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Intelligence. 1985 Jan-Mar;9(1):23-32.

Intelligence and fertility in the United States: 1912-1982.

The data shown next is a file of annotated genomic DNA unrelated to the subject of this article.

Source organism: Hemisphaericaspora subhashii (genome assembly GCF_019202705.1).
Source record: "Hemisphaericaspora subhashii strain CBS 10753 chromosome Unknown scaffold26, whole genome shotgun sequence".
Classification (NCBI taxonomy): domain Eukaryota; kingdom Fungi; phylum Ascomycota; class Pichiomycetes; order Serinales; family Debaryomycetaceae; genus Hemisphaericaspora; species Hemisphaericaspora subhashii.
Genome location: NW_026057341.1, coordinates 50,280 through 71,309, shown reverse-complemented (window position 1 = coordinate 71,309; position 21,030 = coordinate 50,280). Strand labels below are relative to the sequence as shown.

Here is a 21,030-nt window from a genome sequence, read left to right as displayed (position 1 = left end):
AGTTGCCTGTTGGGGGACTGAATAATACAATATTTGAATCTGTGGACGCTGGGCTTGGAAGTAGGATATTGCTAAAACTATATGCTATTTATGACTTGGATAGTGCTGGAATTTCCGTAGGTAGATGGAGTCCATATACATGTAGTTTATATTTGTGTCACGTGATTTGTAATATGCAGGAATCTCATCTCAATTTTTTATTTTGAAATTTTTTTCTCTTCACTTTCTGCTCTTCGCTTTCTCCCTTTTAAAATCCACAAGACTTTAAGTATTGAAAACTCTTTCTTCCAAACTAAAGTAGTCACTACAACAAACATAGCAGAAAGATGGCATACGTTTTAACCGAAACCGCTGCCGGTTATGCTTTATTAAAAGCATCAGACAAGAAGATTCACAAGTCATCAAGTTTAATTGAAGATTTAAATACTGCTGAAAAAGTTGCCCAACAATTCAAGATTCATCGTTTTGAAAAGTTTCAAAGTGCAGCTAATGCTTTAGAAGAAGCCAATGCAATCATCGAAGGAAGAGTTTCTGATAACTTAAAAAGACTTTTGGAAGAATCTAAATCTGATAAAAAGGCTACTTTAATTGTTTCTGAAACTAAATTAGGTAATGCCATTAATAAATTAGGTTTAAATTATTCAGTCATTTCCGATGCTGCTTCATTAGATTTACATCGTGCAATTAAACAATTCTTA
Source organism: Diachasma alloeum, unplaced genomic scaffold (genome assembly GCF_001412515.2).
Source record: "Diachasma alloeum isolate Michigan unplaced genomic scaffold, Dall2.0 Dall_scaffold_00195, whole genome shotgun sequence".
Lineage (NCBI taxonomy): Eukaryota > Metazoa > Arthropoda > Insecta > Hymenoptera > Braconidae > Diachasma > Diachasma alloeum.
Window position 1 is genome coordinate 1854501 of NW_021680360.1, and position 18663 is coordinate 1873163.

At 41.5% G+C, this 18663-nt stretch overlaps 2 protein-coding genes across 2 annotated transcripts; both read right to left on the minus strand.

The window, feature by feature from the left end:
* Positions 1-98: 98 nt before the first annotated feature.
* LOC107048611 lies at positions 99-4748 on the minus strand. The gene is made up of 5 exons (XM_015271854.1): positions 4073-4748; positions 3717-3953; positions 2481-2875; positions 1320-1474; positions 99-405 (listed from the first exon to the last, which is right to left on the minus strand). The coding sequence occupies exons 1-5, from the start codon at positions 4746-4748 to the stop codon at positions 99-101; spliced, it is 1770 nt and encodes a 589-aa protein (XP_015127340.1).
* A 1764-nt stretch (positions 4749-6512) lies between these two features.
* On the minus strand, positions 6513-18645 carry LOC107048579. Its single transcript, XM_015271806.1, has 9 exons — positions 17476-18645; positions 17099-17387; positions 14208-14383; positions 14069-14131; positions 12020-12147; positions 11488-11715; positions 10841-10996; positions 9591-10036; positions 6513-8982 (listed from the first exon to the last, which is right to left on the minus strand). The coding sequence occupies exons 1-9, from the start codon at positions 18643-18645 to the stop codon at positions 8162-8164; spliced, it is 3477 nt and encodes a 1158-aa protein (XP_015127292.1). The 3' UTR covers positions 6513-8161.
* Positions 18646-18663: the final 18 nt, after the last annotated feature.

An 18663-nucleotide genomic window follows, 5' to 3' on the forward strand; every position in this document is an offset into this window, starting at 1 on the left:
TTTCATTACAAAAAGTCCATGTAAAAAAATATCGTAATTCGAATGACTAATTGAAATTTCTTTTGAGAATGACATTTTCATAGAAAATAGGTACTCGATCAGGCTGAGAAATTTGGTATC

Results are presented for the 1st analysis of the relationship between IQ and completed fertility using a large, representative sample of the US population. Correlations are predominantly negative for cohorts born between 1894 and 1964 but are significantly more positive for cohorts whose fertility was concentrated in the baby boom years. Previous studies reporting slightly positive correlations appear to have been biased in their restriction of samples to atypical cohorts. The National Opinion Research Center (NORC), a nonprofit research organization affiliated with the University of Chicago, conducted the General Social Survey (GSS) in the US each year from 1972 to 1982, except for 1979. A combination of block quota and full probability sampling was employed. Hour-long interviews were completed with 12,120 respondents who were English-speaking, noninstitutionalized adults (18 years or older) living within the continental US. Such questions as age, place of birth, income and occupation, were asked in each interview. Other questions about attitudes on various social, political, and moral issues were rotated in different years. The unique opportunity this data set affords is an overview of the relationship between intelligence and fertility for a nationally representative sample of Americans whose major reproductive years fell between 1912 and 1982. Data were consolidated from the 4 surveys in which the vocabulary test was given (1974, 1976, 1978, and 1982). Respondents were divided into 15 birth cohorts of 5-year intervals ranging from before 1894 to 1964. Correlations between vocabulary scores and number of siblings are markedly negative across all 15 cohorts. Vocabulary sibling correlations are more negative in every cohort than vocabulary offspring correlations. Previous reports of a neutral or slightly eugenic relationship appear to be due to the nature of the samples used, in part because the cohorts chosen were atypical, and in part because they did not include nonwhites. Childless respondents averaged slightly higher scores than did those with 1 or more children, indicating that the automatic exclusion of the childless from sibling-IQ studies has not spuriously inflated negative correlations.

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